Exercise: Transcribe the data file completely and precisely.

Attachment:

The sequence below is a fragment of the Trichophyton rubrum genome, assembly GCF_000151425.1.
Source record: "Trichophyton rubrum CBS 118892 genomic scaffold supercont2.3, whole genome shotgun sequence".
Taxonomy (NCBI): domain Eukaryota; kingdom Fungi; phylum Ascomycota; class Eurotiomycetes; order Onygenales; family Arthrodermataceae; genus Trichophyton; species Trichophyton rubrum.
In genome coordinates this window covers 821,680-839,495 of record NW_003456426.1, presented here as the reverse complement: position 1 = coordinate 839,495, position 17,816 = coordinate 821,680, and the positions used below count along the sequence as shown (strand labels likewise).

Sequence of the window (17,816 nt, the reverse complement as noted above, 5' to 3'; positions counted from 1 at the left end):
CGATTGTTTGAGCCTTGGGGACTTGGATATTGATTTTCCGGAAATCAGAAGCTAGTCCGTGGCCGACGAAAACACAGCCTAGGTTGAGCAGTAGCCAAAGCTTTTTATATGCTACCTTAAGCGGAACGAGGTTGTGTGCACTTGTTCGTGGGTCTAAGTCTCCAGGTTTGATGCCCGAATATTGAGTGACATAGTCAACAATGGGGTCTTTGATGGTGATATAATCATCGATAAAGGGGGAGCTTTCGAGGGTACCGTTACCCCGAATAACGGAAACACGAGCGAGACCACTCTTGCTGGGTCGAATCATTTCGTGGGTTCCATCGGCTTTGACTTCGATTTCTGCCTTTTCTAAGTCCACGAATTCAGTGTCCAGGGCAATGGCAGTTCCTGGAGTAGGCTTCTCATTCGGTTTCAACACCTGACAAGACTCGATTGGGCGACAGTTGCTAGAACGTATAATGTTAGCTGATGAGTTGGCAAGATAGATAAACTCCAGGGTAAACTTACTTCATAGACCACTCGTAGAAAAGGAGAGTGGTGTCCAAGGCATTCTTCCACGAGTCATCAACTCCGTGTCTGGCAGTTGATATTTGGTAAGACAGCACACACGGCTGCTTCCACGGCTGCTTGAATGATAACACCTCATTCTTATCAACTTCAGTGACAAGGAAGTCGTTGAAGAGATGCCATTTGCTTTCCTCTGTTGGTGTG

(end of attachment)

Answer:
The sequence below is a fragment of the Trichophyton rubrum genome, assembly GCF_000151425.1.
Source record: "Trichophyton rubrum CBS 118892 genomic scaffold supercont2.3, whole genome shotgun sequence".
Taxonomy (NCBI): domain Eukaryota; kingdom Fungi; phylum Ascomycota; class Eurotiomycetes; order Onygenales; family Arthrodermataceae; genus Trichophyton; species Trichophyton rubrum.
In genome coordinates this window covers 821,680-839,495 of record NW_003456426.1, presented here as the reverse complement: position 1 = coordinate 839,495, position 17,816 = coordinate 821,680, and the positions used below count along the sequence as shown (strand labels likewise).

Sequence of the window (17,816 nt, the reverse complement as noted above, 5' to 3'; positions counted from 1 at the left end):
CGATTGTTTGAGCCTTGGGGACTTGGATATTGATTTTCCGGAAATCAGAAGCTAGTCCGTGGCCGACGAAAACACAGCCTAGGTTGAGCAGTAGCCAAAGCTTTTTATATGCTACCTTAAGCGGAACGAGGTTGTGTGCACTTGTTCGTGGGTCTAAGTCTCCAGGTTTGATGCCCGAATATTGAGTGACATAGTCAACAATGGGGTCTTTGATGGTGATATAATCATCGATAAAGGGGGAGCTTTCGAGGGTACCGTTACCCCGAATAACGGAAACACGAGCGAGACCACTCTTGCTGGGTCGAATCATTTCGTGGGTTCCATCGGCTTTGACTTCGATTTCTGCCTTTTCTAAGTCCACGAATTCAGTGTCCAGGGCAATGGCAGTTCCTGGAGTAGGCTTCTCATTCGGTTTCAACACCTGACAAGACTCGATTGGGCGACAGTTGCTAGAACGTATAATGTTAGCTGATGAGTTGGCAAGATAGATAAACTCCAGGGTAAACTTACTTCATAGACCACTCGTAGAAAAGGAGAGTGGTGTCCAAGGCATTCTTCCACGAGTCATCAACTCCGTGTCTGGCAGTTGATATTTGGTAAGACAGCACACACGGCTGCTTCCACGGCTGCTTGAATGATAACACCTCATTCTTATCAACTTCAGTGACAAGGAAGTCGTTGAAGAGATGCCATTTGCTTTCCTCTGTTGGTGTG